For the mix you have in your hands it feels almost as if Agnes has scoured the world looking for kindred spirits – or kindred songs. There’s a quietude about it all, the antithesis of a rush hour, like a frozen lake on a Sunday morning. This is aided by a veritable cornucopia of new Obel material, including a haunting reading of Danish song ‘Glemmer Du’, Inger Christensen’s ‘Poem About Death’ set to original music, and an Agnes original, ‘Bee Dance’.

Among them, there’s the enigmatic Jamaican singer Nora Dean who weighs in with the hypnotic and slinky Duke Reid production, ‘Ay Ay Ay Ay (Angie-Lala)’ and the sparse, sardonic ‘Party Girl’ by Michelle Gurevich, so good it inspired the eponymous French movie. There are the plangent voices, The Bulgarian Folklore Choir, Nina Simone, Ray Davies and Agnes herself, ringing true. Somehow, Ms Obel makes even makes the electronic tracks bow to her needs as with Yello whose ‘Great Mission’ is more Martin Denny than Underworld and cult Greek composer Lena Platonos’ ‘Bloody Shadows From A Distance’ pulses gently rather than throbs and Can’s recently rediscovered ‘Obscura Primavera’, unusually hushed.

"I was surprised at how much time I ended up spending on this. I collected all the songs together with my partner Alex and we just spent time listening to records, trying to see what would fit together. Some of the music I’ve included here is on mixtapes we made when we were just friends as teenagers. Each one of the tracks produces stories in my head." - Agnes Obel, February 2018


FORMAT INFORMATION

2xLP includes MP3 Download Code.

Canadian quartet BADBADNOTGOOD take on creating the ultimate “late night” selection of tracks from their record collections. The original trio of Matthew Tavares, Alex Sowinski and Chester Hansen formed while studying music at Toronto’s Humber College (they’ve recently added Leland Whitty to the line-up). A shared appreciation of hip hop and instrumental covers of Gucci Mane and Earl Sweatshirt suggested a worldly outlook and reciprocated love from Tyler The Creator and Ghostface Killah, which whom they made 2015’s Sour Soul.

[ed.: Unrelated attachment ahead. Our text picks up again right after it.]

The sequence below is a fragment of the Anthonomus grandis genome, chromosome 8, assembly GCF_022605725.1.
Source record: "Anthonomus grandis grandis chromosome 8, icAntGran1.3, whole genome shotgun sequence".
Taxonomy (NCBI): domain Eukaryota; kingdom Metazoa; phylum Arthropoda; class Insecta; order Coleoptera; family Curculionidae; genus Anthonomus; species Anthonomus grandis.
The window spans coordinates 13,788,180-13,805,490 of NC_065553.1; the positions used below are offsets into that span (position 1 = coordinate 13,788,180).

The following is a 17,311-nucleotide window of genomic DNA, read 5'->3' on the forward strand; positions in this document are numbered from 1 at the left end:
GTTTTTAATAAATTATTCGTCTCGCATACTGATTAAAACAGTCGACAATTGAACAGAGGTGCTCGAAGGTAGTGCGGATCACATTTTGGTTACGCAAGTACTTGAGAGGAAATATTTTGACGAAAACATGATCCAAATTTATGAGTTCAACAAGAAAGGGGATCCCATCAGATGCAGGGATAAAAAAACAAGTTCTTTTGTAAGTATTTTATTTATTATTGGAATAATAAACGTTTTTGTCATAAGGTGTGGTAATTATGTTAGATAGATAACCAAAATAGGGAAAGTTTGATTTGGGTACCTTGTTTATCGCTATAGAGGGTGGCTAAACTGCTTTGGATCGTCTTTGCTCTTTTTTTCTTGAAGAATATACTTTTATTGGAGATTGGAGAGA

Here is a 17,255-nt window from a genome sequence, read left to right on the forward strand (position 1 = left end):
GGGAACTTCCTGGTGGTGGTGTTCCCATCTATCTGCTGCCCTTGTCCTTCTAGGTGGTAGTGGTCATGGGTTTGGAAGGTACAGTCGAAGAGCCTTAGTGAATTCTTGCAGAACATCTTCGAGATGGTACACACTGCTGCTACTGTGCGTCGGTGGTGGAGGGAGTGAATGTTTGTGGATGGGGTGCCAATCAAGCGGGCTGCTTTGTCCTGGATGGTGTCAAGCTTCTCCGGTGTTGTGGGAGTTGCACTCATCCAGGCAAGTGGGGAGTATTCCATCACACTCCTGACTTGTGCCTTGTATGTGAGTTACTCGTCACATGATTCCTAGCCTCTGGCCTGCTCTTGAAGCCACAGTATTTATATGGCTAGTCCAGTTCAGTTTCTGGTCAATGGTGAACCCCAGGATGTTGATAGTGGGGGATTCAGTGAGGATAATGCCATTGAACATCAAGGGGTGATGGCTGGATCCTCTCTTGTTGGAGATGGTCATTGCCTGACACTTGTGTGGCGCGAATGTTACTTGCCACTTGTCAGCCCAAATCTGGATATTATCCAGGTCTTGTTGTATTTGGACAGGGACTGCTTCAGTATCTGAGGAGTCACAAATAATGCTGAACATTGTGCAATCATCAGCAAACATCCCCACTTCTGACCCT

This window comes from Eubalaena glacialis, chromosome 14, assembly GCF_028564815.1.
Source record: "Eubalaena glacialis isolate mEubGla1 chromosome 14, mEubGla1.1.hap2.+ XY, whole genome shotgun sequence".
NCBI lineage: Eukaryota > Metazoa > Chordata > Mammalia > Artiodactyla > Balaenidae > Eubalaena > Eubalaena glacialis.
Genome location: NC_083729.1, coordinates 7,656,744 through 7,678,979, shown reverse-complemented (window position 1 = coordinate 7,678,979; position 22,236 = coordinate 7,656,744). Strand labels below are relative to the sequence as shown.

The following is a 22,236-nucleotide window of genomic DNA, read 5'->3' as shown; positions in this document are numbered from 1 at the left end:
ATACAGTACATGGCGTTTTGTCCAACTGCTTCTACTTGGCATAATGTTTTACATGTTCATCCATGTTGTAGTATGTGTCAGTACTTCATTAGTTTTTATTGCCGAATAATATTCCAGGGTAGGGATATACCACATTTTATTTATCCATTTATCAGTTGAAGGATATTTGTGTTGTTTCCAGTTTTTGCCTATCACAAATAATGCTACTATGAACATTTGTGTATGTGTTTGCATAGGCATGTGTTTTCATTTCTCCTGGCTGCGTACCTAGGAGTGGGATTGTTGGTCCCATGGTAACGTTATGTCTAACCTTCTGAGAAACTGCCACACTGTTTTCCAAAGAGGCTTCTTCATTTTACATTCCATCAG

This is an international effort: Velly Joonas’ Estonian version of ‘Feel Like Makin’ Love’, Kiki Gyan, Admas and Francis Bebey representing Africa (Ghana, Ethiopia and Cameroon respectively), Les Prospection from France, Scots’ Boards Of Canada and fellow Canucks River Tiber and Charlotte Day Wilson.

Finally, there’s the no-small-matter of the Late Night Tales cover version, in which BADBADNOTGOOD take on Andy Shauf’s ‘To You’ is turned into a mournful delight. while the Queen Of Siam herself, Lydia Lunch, delivers a sexual sermon involving only you, her and Jim Beam.

“We were really excited to have the chance to put together a Late Night Tales compilation, it’s a great organisation. We decided to use it as a vehicle to show everyone all the amazing music we have gotten to experience by touring and meeting new people. Every track on this comp was either shown to us by an incredible person or made by one of our friends. We also included a little cover of a song by one of our favourite current musicians, Andy Shauf.

These artists, as well as many, many others, have infuenced us to create and kept our deep love of music alive. This mix will keep you company on a quiet night by yourself or with friends. You can check it out on the plane, the bus, a long walk, or any situation where you want a soundtrack for reflection and meditation.” - BADBADNOTGOOD May 2017

STAFF COMMENTS